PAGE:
It’s not just your customers and users you should be thinking about. If your organization has 50 or more employees, you need to ensure that you accommodate any individuals with disabilities. This means your internal web tools will have to be accessible as well.
Additionally, if you are a contractor working for the government, you need to comply with Section 508 of the Rehabilitation Act in your work in addition to the above. By law, all US government services need to follow Section 508.
These laws are not just an indication of good intentions. More and more law firms take legal actions based on accessibility legislation. Progress has a detailed article on the topic for further reading, called “Accessibility and the Law.”
There are four major disability types - hearing , sight , motor and cognitive disabilities. Each type includes a multitude of conditions. They cause different challenges when interacting with the web and require different approaches to solve these challenges. Let’s explore some best practices addressing each separate type of disability. You will notice that most of these practices are not about the underlying technology we use but about how we design our software. This means that everyone involved in the development process can contribute to better accessibility.
Hearing disabilities range from mild hearing loss to deafness. The best way to help these users is to avoid relying only on sound to convey critical information. Instead, add another media in parallel for support. For example, if you use video, make sure it supports subtitles with full captions. If you use audio, provide a transcript. Subtitles and transcripts should be full and not miss critical lines. In a later paragraph, we will list guidelines for readability. They strongly apply to subtitles and transcripts. In addition to this, for both video and audio, make sure background noise is minimized, so that the conveyed information is as audible as possible.
The primary way to accommodate for low vision is to have a readable interface. UI elements need to be big and clear. Text is more complex, though, and in a later paragraph, we will list guidelines for readability. They are designed to assist people with low vision.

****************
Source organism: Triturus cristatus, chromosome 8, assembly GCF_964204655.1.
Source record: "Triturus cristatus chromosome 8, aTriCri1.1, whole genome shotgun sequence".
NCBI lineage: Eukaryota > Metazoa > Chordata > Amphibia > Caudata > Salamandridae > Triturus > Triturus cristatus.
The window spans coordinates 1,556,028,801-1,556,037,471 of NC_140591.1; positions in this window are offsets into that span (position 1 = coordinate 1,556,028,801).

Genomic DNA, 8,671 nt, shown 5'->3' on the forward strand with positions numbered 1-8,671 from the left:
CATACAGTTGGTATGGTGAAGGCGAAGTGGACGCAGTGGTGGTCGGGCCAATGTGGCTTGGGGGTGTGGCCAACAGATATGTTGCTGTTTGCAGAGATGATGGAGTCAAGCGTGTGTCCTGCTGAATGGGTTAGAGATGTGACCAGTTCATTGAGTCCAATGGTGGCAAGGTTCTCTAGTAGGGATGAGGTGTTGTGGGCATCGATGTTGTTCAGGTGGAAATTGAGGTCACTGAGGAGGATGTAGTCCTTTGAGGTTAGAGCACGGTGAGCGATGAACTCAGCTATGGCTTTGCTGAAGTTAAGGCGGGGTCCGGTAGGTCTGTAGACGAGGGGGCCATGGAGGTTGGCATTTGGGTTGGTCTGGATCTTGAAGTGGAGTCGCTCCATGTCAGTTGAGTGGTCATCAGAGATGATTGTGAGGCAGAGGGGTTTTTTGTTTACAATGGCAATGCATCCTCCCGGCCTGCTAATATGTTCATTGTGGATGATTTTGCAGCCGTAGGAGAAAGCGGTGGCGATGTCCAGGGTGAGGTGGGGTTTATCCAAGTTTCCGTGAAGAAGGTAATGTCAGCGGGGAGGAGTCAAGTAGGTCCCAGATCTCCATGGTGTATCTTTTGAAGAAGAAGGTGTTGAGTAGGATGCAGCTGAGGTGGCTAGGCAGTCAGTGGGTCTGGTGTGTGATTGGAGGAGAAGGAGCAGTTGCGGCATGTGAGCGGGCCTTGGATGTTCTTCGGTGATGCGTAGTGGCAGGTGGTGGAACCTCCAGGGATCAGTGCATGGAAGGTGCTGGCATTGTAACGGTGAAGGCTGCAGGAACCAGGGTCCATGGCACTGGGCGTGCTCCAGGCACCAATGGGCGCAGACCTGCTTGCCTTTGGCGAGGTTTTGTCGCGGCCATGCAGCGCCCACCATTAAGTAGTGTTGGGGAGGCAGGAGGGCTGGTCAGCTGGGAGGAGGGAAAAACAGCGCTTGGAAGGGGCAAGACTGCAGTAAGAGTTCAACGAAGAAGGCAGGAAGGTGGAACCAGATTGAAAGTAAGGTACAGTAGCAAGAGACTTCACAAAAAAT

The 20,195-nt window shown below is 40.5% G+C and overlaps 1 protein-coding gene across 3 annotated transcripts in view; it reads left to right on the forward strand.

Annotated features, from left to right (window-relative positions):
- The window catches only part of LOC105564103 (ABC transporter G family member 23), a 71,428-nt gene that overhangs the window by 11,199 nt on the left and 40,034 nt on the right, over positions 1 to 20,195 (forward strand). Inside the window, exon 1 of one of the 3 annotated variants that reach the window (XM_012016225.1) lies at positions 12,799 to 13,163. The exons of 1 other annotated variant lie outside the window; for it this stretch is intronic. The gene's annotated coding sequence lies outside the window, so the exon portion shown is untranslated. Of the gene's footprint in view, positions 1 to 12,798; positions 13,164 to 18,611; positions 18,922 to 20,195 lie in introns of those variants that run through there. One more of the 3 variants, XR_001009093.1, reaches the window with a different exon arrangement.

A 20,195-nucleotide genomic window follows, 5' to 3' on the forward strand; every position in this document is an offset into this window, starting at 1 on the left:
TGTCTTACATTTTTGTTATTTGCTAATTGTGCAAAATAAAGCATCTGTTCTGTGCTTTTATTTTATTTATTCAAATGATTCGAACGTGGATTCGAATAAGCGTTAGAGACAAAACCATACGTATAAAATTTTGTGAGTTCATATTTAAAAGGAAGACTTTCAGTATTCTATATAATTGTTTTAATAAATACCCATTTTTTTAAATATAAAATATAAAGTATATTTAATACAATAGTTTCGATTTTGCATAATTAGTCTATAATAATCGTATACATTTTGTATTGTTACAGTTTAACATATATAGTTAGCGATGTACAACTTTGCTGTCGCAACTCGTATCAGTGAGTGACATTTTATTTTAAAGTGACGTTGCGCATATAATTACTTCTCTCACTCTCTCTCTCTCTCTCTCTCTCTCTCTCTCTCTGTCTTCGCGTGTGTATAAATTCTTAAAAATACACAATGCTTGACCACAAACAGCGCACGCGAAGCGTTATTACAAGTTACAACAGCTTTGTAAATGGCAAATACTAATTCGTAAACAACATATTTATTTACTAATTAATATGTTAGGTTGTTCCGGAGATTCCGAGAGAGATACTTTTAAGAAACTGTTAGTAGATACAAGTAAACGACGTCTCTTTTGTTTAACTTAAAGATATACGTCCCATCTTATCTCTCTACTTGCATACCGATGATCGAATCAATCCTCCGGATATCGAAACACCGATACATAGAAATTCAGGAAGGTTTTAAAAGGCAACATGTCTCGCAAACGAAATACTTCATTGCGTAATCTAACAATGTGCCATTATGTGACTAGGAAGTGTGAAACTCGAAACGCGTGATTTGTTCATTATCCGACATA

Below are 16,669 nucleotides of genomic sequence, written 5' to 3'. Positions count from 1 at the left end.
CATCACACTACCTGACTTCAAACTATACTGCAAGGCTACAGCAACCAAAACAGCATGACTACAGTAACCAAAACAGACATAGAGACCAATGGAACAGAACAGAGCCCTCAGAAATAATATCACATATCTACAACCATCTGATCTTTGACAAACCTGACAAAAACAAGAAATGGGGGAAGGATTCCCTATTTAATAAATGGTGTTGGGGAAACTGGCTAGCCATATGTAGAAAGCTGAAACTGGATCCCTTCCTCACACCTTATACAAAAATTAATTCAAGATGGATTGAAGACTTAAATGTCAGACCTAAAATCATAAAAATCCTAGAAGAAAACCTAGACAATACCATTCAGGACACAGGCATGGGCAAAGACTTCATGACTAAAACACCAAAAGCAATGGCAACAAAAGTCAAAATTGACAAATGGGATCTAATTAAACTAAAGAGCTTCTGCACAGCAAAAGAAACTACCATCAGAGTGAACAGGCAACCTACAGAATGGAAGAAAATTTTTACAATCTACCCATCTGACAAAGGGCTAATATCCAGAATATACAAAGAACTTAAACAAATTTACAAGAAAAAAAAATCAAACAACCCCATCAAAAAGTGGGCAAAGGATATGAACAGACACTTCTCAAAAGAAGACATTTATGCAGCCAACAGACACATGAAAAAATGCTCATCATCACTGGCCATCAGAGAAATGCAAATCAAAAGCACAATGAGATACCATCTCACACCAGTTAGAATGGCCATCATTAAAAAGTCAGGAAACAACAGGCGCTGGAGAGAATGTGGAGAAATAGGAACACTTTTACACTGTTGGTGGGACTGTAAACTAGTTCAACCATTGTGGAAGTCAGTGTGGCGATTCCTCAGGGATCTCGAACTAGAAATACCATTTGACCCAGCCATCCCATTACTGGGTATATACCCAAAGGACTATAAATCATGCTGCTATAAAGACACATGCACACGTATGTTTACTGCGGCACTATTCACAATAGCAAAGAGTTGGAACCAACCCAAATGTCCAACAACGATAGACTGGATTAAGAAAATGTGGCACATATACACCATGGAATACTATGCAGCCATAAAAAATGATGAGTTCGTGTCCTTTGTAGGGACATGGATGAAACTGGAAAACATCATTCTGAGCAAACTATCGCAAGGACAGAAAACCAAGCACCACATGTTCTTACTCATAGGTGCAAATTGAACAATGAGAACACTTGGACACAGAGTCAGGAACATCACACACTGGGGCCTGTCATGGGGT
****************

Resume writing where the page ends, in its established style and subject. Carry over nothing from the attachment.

Contrast is another important aspect. High contrast between elements and colors in the UI will help people with low vision. There are tools available that examine if contrast is sufficient for people with this condition. Here you can find the tools recommended by the Web Accessibility Initiative (WAI). In most page designs used nowadays, contrast is indeed problematic. Below is an example of a high contrast theme that complies with WCAG. Such high contrast will not work well with regular themes and you would probably prefer not to sacrifice the visual appeal of your site. A good compromise is to include a high-contrast theme as an option on your website, much like the option to change the language.
Blind people use screen readers. These applications parse the HTML and describe it to the user using natural language. Developing for screen readers has its specifics, so a later section in the article will focus exclusively on them. Additionally, the input device a user with blindness will work with will be different. Using a mouse requires sight. A blind person will need full keyboard support instead.
Colorblindness, too, is not a single condition - there are different types of colorblindness. Keep in mind that the following explanations are quite simplified. Deuteranomaly is the difficulty to perceive green light and is the most common. Having difficulty perceiving red light is called protanomaly and is a bit less common. The visible specters of these two conditions are somewhat similar and the conditions are more commonly known as red-green colorblindness. Tritanomaly is a problem with perception of blue colors and is very rare.
The severity of each condition also varies - they can range from a slight perception problem to full inability to perceive that color. We use the prefix -nomaly when the color perception is partially affected and – nopia when a color cannot be perceived at all. Achromatopsia is the condition of seeing everything in greyscale and is very rare. Changes in color perception do not affect a single color but the whole visible spectrum.
Your initial idea may be to pick colors that most people with colorblindness can see. This is not ideal because of the numerous variations of the disability, but orange and blue work ok in most cases. This is one of the reasons why the internet loves blue so much.
There are tools that simulate how your site looks when seen by colorblind people. You can use them to detect if there is a problem and then design and add optional themes for problematic types of the condition. This still requires your user to be able to find and switch to the respective theme.